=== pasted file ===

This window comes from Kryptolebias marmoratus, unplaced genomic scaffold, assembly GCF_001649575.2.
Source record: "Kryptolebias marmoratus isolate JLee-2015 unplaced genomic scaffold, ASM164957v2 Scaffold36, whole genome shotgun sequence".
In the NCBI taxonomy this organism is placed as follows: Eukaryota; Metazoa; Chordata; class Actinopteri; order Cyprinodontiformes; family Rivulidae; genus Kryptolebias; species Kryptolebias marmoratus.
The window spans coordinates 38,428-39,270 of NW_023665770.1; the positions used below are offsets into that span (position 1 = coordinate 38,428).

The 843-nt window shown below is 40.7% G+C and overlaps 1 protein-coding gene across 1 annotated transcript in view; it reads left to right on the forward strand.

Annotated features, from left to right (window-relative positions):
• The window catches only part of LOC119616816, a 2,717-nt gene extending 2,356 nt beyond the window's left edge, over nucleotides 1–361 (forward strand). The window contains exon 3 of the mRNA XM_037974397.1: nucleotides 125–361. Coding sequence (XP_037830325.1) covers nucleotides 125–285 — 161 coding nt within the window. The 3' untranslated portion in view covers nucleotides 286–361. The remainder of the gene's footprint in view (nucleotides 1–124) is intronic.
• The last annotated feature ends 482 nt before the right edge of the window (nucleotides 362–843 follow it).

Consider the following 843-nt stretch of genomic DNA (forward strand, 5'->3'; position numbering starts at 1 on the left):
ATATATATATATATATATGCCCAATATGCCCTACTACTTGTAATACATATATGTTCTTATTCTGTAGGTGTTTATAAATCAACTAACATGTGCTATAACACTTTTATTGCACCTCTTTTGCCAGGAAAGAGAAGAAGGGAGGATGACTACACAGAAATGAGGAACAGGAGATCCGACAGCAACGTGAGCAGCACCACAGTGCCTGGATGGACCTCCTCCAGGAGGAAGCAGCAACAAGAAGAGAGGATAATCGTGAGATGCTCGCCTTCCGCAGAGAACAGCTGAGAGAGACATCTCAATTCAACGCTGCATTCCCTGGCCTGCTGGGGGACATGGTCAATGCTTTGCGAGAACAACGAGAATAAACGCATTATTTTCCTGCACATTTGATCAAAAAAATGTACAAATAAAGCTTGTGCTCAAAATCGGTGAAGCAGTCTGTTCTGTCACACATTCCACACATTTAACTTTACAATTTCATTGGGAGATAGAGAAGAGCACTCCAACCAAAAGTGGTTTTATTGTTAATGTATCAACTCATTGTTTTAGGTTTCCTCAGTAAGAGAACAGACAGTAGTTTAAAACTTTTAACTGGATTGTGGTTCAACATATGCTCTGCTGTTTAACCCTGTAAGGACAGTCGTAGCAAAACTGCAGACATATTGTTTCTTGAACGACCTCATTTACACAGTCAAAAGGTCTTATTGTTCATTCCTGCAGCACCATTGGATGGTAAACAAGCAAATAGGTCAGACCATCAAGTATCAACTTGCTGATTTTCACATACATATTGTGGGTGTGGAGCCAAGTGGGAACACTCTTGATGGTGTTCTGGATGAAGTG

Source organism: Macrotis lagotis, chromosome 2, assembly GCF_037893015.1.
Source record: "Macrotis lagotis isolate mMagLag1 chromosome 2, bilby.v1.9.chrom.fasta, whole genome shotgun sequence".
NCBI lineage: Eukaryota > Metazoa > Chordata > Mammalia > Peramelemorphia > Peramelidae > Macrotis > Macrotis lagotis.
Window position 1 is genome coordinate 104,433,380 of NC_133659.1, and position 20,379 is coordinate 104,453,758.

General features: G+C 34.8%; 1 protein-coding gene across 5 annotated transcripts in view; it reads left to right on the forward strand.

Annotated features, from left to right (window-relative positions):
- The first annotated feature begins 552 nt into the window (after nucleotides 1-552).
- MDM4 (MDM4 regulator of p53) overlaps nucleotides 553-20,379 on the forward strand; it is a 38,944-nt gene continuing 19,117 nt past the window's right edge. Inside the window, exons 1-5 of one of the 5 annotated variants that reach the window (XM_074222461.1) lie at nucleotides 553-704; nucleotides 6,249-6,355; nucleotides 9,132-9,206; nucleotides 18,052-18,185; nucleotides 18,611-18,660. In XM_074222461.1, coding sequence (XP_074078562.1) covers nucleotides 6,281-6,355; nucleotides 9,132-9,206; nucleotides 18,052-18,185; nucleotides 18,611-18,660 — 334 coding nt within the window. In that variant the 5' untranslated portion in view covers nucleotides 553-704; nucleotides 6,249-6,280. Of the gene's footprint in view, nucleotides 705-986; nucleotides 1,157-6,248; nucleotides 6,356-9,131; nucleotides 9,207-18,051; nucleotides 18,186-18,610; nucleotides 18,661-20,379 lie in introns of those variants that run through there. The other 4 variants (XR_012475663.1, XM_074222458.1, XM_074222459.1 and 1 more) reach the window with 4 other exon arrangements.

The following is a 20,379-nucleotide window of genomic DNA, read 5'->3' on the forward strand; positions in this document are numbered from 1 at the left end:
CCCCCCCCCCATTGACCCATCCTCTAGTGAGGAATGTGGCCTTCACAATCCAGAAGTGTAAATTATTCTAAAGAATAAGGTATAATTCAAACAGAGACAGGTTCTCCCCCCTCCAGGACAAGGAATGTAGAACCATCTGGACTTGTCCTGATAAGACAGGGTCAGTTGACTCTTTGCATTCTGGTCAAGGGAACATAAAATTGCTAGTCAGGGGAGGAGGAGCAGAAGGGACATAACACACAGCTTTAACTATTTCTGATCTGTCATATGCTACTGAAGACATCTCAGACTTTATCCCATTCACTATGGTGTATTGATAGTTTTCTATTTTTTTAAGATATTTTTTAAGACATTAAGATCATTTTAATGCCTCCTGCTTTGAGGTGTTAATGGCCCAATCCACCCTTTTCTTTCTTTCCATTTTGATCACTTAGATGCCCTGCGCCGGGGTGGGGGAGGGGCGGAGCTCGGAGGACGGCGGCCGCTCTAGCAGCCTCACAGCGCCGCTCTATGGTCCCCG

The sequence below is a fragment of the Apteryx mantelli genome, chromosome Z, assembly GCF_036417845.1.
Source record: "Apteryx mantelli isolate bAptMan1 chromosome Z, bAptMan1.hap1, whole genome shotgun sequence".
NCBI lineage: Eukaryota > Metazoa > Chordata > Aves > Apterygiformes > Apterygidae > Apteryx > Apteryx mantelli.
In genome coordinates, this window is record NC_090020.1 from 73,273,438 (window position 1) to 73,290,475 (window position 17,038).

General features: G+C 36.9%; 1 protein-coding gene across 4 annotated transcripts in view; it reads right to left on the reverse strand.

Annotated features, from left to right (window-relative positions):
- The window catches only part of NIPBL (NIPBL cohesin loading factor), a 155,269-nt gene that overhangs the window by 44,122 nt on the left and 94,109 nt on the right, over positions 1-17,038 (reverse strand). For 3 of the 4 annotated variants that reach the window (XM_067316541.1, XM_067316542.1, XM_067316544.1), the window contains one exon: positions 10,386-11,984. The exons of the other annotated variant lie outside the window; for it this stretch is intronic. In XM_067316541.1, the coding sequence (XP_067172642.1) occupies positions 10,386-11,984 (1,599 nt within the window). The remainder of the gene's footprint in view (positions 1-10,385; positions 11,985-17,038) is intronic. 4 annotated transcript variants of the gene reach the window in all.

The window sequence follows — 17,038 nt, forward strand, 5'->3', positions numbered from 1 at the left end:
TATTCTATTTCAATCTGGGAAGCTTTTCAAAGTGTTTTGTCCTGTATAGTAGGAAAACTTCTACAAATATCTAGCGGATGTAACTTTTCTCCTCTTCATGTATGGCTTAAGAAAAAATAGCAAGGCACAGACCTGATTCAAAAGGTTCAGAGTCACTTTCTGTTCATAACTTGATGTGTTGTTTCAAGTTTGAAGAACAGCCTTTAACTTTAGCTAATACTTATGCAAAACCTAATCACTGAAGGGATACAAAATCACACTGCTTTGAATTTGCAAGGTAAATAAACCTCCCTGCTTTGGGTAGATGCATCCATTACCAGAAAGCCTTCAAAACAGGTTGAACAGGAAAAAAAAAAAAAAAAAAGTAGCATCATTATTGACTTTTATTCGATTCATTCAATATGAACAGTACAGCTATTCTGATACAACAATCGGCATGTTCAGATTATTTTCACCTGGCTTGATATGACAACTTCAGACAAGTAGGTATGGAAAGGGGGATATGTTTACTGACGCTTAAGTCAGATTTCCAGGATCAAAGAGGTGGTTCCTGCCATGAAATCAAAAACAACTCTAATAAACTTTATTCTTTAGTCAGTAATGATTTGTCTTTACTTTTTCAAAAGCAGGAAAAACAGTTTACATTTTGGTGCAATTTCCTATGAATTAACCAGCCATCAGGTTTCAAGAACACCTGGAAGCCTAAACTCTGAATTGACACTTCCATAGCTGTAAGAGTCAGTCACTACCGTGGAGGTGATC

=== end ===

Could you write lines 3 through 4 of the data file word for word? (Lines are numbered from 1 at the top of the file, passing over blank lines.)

In the NCBI taxonomy this organism is placed as follows: Eukaryota; Metazoa; Chordata; class Actinopteri; order Cyprinodontiformes; family Rivulidae; genus Kryptolebias; species Kryptolebias marmoratus.
The window spans coordinates 38,428-39,270 of NW_023665770.1; the positions used below are offsets into that span (position 1 = coordinate 38,428).